Penetration pricing benefits from the influence of word-of-mouth advertising, allowing customers to spread the words of how affordable the products are prior to business increasing the prices. It will also discourage and disadvantage competitors who are not willing to undersell and losing sales to others. However, businesses have to ensure they have enough capital to stay in surplus before the price is raised up again.

Increased promotion

Businesses can also increase their market penetration by offering promotions to customers. A promotion is a strategy often linked with pricing, used to raise awareness of the brand and generate profit to maximise their market share.

More distribution channels

A distribution channel is the connection between businesses and intermediaries before a good or service is purchased by the consumers. Distribution can also contribute to sales volumes for businesses. It can increase consumer awareness, change the strategies of competitors and alter the consumer’s perception of the product and the brand, and is another method to increase market penetration.

Product improvements

Product management is crucial to a high market penetration in the targeted market and by improving the quality of products, businesses are able to attract and out-quality the competitors’ products to match customers’ requirements and eventually lead to more sales made. Product improvements can be utilised to create new interests in a declining product, for example by changing the design of the packaging or material/ingredients.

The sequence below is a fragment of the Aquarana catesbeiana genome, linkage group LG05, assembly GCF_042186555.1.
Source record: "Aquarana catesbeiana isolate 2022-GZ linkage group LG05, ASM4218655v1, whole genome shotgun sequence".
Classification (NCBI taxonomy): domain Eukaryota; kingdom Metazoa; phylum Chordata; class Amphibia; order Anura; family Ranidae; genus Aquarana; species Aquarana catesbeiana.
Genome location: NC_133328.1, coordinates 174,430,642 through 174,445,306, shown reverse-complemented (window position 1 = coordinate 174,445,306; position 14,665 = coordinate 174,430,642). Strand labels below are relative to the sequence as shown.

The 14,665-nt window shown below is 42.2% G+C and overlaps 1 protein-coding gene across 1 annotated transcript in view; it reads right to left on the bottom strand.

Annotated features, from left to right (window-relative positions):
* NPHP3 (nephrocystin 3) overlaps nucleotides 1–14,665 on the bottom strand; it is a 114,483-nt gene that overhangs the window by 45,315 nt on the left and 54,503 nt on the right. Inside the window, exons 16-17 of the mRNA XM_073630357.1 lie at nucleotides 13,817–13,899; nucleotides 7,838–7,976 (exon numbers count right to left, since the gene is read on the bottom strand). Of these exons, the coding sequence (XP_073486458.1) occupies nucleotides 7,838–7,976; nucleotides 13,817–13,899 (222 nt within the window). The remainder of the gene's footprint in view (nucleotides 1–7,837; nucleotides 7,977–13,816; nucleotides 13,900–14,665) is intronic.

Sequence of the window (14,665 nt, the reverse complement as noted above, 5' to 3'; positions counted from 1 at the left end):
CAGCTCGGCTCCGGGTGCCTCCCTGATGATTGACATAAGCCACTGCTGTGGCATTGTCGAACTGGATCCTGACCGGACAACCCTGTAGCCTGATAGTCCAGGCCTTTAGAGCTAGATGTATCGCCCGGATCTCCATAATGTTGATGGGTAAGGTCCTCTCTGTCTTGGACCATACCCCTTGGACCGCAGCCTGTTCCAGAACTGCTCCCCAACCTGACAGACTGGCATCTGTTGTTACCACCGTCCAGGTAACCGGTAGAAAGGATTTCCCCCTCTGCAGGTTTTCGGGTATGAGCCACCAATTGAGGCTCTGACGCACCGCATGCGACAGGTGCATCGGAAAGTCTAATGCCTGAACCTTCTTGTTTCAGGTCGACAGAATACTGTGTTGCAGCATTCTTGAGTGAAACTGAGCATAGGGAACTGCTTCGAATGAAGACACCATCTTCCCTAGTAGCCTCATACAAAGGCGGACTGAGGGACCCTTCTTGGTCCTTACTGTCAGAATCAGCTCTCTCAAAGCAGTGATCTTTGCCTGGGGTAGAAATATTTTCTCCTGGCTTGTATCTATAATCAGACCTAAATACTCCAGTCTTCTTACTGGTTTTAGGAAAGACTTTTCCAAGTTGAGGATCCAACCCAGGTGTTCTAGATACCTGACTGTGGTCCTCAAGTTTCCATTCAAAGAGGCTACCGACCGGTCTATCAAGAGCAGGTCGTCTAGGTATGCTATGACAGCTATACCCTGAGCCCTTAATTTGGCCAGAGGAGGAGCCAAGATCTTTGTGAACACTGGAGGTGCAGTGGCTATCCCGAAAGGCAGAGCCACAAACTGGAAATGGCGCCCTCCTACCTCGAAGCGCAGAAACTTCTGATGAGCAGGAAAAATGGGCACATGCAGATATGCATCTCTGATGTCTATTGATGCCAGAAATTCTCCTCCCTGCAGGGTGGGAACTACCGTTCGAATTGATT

Market development

Market development aims at non-buying shoppers in targeted markets and new customers in order to maximise the potential market. Before developing a new market, companies should consider all the risks associated with the decision including its profitability. If a company is confident about their products, believes in their strengths, and is enticing to new consumers, then market development is a suitable strategy for the business.